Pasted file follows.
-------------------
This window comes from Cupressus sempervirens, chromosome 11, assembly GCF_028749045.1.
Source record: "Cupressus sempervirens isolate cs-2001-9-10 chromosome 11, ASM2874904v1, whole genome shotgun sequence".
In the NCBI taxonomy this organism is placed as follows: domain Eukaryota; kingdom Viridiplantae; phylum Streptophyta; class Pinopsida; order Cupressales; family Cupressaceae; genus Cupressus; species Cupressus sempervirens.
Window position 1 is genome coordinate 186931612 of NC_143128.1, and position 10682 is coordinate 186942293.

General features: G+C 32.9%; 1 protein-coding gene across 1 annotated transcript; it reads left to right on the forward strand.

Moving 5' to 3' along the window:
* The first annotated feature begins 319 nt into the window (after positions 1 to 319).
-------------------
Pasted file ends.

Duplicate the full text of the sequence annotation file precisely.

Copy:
This window comes from Cupressus sempervirens, chromosome 11, assembly GCF_028749045.1.
Source record: "Cupressus sempervirens isolate cs-2001-9-10 chromosome 11, ASM2874904v1, whole genome shotgun sequence".
In the NCBI taxonomy this organism is placed as follows: domain Eukaryota; kingdom Viridiplantae; phylum Streptophyta; class Pinopsida; order Cupressales; family Cupressaceae; genus Cupressus; species Cupressus sempervirens.
Window position 1 is genome coordinate 186931612 of NC_143128.1, and position 10682 is coordinate 186942293.

General features: G+C 32.9%; 1 protein-coding gene across 1 annotated transcript; it reads left to right on the forward strand.

Moving 5' to 3' along the window:
* The first annotated feature begins 319 nt into the window (after positions 1 to 319).